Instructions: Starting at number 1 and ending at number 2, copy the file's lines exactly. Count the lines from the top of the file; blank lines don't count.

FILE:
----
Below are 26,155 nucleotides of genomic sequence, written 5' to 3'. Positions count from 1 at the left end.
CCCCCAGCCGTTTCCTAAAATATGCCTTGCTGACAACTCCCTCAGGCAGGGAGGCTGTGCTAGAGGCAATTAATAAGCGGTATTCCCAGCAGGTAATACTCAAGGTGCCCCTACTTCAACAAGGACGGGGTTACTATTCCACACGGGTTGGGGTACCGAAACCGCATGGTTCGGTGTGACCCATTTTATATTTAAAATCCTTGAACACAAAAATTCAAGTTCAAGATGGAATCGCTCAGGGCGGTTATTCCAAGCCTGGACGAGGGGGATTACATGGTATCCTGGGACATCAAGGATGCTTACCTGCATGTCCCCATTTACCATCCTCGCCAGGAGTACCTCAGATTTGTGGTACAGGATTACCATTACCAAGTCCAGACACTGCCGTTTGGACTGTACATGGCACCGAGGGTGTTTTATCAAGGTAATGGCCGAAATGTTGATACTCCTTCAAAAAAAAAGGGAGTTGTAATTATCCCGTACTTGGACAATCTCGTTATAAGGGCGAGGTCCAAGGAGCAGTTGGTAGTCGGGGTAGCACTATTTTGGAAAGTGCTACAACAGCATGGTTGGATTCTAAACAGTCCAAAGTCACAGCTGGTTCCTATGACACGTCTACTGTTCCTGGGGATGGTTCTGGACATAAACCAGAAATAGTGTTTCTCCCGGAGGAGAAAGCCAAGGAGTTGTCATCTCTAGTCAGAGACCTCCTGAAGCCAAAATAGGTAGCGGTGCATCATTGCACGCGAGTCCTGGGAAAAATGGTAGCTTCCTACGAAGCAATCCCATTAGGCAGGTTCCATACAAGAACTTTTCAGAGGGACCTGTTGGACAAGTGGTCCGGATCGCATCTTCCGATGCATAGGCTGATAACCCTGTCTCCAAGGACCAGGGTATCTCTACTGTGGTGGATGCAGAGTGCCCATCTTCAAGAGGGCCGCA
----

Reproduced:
Below are 26,155 nucleotides of genomic sequence, written 5' to 3'. Positions count from 1 at the left end.
CCCCCAGCCGTTTCCTAAAATATGCCTTGCTGACAACTCCCTCAGGCAGGGAGGCTGTGCTAGAGGCAATTAATAAGCGGTATTCCCAGCAGGTAATACTCAAGGTGCCCCTACTTCAACAAGGACGGGGTTACTATTCCACACGGGTTGGGGTACCGAAACCGCATGGTTCGGTGTGACCCATTTTATATTTAAAATCCTTGAACACAAAAATTCAAGTTCAAGATGGAATCGCTCAGGGCGGTTATTCCAAGCCTGGACGAGGGGGATTACATGGTATCCTGGGACATCAAGGATGCTTACCTGCATGTCCCCATTTACCATCCTCGCCAGGAGTACCTCAGATTTGTGGTACAGGATTACCATTACCAAGTCCAGACACTGCCGTTTGGACTGTACATGGCACCGAGGGTGTTTTATCAAGGTAATGGCCGAAATGTTGATACTCCTTCAAAAAAAAAGGGAGTTGTAATTATCCCGTACTTGGACAATCTCGTTATAAGGGCGAGGTCCAAGGAGCAGTTGGTAGTCGGGGTAGCACTATTTTGGAAAGTGCTACAACAGCATGGTTGGATTCTAAACAGTCCAAAGTCACAGCTGGTTCCTATGACACGTCTACTGTTCCTGGGGATGGTTCTGGACATAAACCAGAAATAGTGTTTCTCCCGGAGGAGAAAGCCAAGGAGTTGTCATCTCTAGTCAGAGACCTCCTGAAGCCAAAATAGGTAGCGGTGCATCATTGCACGCGAGTCCTGGGAAAAATGGTAGCTTCCTACGAAGCAATCCCATTAGGCAGGTTCCATACAAGAACTTTTCAGAGGGACCTGTTGGACAAGTGGTCCGGATCGCATCTTCCGATGCATAGGCTGATAACCCTGTCTCCAAGGACCAGGGTATCTCTACTGTGGTGGATGCAGAGTGCCCATCTTCAAGAGGGCCGCA